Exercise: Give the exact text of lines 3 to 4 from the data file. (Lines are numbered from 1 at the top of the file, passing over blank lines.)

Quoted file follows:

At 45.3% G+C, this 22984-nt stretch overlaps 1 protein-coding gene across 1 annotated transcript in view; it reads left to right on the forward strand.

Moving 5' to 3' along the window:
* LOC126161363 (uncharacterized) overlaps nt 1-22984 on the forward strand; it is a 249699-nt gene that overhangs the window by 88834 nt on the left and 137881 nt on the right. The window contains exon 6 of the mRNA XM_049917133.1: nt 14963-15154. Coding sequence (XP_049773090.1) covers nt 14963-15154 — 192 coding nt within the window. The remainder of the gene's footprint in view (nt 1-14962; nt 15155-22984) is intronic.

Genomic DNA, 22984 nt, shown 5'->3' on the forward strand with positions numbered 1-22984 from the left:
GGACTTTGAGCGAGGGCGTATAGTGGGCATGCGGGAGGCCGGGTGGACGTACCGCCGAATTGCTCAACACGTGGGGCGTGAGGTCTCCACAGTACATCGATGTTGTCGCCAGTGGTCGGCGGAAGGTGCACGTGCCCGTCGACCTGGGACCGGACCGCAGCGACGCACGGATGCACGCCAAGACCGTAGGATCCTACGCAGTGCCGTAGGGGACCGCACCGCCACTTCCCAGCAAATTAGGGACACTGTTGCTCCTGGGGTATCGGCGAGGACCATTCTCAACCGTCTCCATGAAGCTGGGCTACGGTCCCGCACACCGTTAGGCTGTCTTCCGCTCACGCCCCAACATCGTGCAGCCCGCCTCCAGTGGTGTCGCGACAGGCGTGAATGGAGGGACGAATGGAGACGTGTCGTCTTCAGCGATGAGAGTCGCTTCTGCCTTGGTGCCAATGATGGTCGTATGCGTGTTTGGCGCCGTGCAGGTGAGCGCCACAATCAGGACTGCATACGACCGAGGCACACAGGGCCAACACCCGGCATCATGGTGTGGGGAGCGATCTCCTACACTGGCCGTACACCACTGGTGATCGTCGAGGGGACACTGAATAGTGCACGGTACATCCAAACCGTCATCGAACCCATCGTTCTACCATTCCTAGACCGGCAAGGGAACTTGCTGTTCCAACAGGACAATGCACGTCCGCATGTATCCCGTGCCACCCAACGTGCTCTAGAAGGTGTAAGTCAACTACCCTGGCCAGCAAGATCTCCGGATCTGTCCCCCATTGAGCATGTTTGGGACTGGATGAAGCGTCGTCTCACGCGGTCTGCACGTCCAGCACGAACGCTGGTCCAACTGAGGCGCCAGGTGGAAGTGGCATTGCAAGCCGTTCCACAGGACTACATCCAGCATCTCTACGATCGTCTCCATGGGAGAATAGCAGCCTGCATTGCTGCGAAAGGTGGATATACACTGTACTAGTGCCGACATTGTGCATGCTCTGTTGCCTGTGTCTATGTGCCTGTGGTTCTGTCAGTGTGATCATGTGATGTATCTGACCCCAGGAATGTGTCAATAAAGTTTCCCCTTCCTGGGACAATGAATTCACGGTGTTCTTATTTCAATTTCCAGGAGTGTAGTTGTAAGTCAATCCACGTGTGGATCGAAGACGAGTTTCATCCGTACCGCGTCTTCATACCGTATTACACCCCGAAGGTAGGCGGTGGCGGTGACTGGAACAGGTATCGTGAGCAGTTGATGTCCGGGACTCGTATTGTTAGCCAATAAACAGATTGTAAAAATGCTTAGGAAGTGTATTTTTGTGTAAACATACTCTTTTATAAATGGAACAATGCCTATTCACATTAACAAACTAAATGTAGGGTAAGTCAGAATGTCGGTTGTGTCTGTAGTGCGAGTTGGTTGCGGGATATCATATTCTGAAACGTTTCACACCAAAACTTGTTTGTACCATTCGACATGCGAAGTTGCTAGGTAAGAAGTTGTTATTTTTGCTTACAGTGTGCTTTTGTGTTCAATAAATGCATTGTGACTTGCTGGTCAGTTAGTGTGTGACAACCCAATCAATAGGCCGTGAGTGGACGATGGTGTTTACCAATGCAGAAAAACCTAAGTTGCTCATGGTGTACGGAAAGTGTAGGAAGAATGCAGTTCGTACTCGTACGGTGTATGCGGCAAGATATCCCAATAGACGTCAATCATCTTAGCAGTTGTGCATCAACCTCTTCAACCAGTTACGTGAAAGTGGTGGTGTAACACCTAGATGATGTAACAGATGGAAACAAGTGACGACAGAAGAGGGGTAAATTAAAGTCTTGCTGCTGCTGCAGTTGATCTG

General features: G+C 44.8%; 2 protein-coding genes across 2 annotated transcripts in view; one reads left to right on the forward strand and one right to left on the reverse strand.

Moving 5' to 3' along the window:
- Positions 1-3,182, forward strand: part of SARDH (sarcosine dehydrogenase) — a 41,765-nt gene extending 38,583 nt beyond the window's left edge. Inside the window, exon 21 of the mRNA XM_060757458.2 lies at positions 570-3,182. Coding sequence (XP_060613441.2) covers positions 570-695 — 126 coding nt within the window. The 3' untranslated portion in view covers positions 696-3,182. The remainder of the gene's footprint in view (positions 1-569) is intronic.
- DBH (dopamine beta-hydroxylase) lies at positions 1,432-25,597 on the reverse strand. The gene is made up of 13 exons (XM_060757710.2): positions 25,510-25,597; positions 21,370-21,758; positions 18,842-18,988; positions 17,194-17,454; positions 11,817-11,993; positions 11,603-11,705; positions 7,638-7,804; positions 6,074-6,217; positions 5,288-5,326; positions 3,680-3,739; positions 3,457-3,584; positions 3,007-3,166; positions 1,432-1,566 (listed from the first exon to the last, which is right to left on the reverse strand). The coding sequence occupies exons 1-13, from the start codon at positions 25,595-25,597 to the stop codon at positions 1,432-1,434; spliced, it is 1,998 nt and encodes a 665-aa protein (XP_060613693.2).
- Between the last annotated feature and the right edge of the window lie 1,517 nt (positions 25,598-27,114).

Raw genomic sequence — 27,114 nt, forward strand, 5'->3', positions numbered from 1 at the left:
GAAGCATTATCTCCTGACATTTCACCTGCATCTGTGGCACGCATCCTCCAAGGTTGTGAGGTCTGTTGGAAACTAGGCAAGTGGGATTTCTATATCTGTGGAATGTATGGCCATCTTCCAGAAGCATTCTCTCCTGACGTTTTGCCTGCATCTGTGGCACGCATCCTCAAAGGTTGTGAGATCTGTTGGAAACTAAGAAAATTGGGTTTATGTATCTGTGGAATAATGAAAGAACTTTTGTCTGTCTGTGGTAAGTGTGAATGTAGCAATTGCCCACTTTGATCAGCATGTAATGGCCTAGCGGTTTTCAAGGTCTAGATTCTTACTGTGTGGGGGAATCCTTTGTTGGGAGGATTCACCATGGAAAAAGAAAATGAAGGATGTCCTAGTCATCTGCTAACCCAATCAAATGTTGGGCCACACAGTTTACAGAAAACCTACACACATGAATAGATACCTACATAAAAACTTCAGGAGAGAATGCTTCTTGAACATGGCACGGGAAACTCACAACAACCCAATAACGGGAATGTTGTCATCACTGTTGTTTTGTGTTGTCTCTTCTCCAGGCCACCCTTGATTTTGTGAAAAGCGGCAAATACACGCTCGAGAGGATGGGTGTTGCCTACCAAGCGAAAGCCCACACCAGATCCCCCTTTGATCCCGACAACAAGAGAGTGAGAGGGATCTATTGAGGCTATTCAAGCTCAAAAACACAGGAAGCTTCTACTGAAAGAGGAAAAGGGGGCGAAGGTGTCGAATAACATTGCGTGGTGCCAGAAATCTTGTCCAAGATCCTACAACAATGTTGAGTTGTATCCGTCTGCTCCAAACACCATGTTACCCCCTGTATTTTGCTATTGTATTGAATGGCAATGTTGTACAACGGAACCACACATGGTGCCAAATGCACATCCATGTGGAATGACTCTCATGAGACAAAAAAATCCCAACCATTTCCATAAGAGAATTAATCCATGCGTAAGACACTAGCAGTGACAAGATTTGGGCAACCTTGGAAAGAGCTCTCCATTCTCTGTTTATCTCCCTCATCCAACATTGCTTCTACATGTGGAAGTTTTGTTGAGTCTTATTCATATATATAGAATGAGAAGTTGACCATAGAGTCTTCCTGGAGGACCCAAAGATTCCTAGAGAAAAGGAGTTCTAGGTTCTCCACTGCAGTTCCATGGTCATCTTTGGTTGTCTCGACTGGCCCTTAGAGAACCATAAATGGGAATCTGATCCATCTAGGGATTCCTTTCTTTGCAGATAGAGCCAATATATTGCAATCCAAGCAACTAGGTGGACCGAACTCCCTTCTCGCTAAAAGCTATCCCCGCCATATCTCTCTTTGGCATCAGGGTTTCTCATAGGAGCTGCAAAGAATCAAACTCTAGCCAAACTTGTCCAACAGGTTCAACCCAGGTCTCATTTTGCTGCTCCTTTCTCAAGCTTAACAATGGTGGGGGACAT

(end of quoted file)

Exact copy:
* LOC126161363 (uncharacterized) overlaps nt 1-22984 on the forward strand; it is a 249699-nt gene that overhangs the window by 88834 nt on the left and 137881 nt on the right. The window contains exon 6 of the mRNA XM_049917133.1: nt 14963-15154. Coding sequence (XP_049773090.1) covers nt 14963-15154 — 192 coding nt within the window. The remainder of the gene's footprint in view (nt 1-14962; nt 15155-22984) is intronic.

Genomic DNA, 22984 nt, shown 5'->3' on the forward strand with positions numbered 1-22984 from the left: